UK LISTED AS TOP DONOR TO WORLD POVERTY FUND – According to the World Bank, which runs the Poverty Fund designed to provide cash to some of the poorest countries in the world, the UK remains the world’s largest donor.
This year the World Bank managed to raise £32 billion at a meeting of governments in Moscow last week and noted that of the funds raised, the UK donated a staggering £2.8 billion.
On top of this very generous gift of taxpayer’s money, Ministers also offered soft-loans with extremely low interest rates for an additional £500 million to the International Development Association; who is responsible for raising money from perceived rich nations.
It has to be noted that the funds are used to promote health care, education and economic projects in order to help the poorest of countries develop.
The recent donation by Mr. Cameron was of course part of his pledge to spend 0.7% of Britain’s GDP on foreign aid; a subject that continues to be shrouded in controversy.
Britain remains unequivocally the most tolerant and giving of nations in the world. We will, given the right circumstance, not only put our hands in our own pockets in times of international crisis, such as the recent event of Typhoon Haiyan in the Philippines, but we will also demand that our Government helps as well.
Yes it is a humanitarian trait that we can be proud of, but with growing public resentment of Foreign Aid, will such a notion remain a trait of the British people?
Much of the resentment doesn’t stem from those countries continuously crying out for help but rather the fashion in which foreign aid is distributed. It has long been acknowledged that the foreign aid budget is subject to vast amounts of corruption, not just within those administrating funds in the UK but rather, and more importantly, the despot dictotors that often control these poor nations.
Earlier this year the Chancellor George Osborne announced that the foreign aid budget was to rise to £11.2 billion; which is considerably more than the Home Office budget and in a time when Britain has an overwhelming problem with immigration.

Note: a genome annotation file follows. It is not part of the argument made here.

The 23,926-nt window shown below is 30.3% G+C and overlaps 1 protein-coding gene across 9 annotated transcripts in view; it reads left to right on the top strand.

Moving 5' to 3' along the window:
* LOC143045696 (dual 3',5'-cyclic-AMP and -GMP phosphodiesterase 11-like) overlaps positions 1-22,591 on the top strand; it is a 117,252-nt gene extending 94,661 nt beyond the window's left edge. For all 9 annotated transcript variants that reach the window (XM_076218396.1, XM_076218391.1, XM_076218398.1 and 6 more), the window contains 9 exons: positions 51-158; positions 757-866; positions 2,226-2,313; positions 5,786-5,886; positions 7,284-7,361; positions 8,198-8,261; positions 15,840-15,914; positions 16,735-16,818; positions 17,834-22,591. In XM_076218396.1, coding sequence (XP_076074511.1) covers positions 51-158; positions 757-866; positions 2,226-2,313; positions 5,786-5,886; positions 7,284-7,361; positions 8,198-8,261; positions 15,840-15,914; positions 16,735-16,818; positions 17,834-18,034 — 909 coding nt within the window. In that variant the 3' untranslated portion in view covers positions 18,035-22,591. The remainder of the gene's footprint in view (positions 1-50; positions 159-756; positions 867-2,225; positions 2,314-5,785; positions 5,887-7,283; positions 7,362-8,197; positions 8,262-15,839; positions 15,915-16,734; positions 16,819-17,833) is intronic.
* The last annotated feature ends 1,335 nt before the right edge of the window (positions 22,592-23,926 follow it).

To many the growing perception is that we now have our priorities all mixed up; or at least our politicians do. Whilst there is increasing levels of poverty within the UK, the Government simply appears as statesmen on the world stage, seemingly forsaking the needs of the British people over those of foreign lands under the grip of dictators who simply squander taxpayer’s money to fuel their own greed and lavish lifestyles.
I know many people were not impressed with ex-UKIP MEP Godfrey Blooms ‘Bongo Bongo’ remarks, but the liberals did a good job of silencing him through the usual rhetoric of labeling him a racist and a bigot; which effectively didn’t allow the British public to get at the truth.
In light of all the condemnation Godfrey Bloom received, we at meebal.com took a different approach and decided to ask Godfrey for his views; you can read the full account on his views on foreign aid below.
Of course what Godfrey Bloom had to say simply scratches the surface, for like an iceberg 90% of its mass is hidden underwater and this is the underlying issue of foreign aid – it lacks anything near either that of transparency or accountability.
There are also many other MPs who feel that the recent move to donating so much money into the poverty fund was little more than a way to ‘decontaminate’ the Tories image as one of uncaring; some feel however that the British public should have been shown this care instead of some poverty stricken state which is run by a dictator for their own gain.
From the articles we have published this year alone, it is apparent that the British public is tired of being abused by this Government and indeed the despot dictators of nations that receive our money.
The above articles are but two of over 200 that we have published and clearly shows that much of the British public feels austerity stricken Britain should come first before handing out cash to others, that does nothing more than fuel their greed and increase the UK’s national debt.
Giving of course remains the British tradition but maybe it’s time to ask the taxpayer for funds instead of the Government arbitrarily setting aside foreign aid for what is little more than for their own political gain.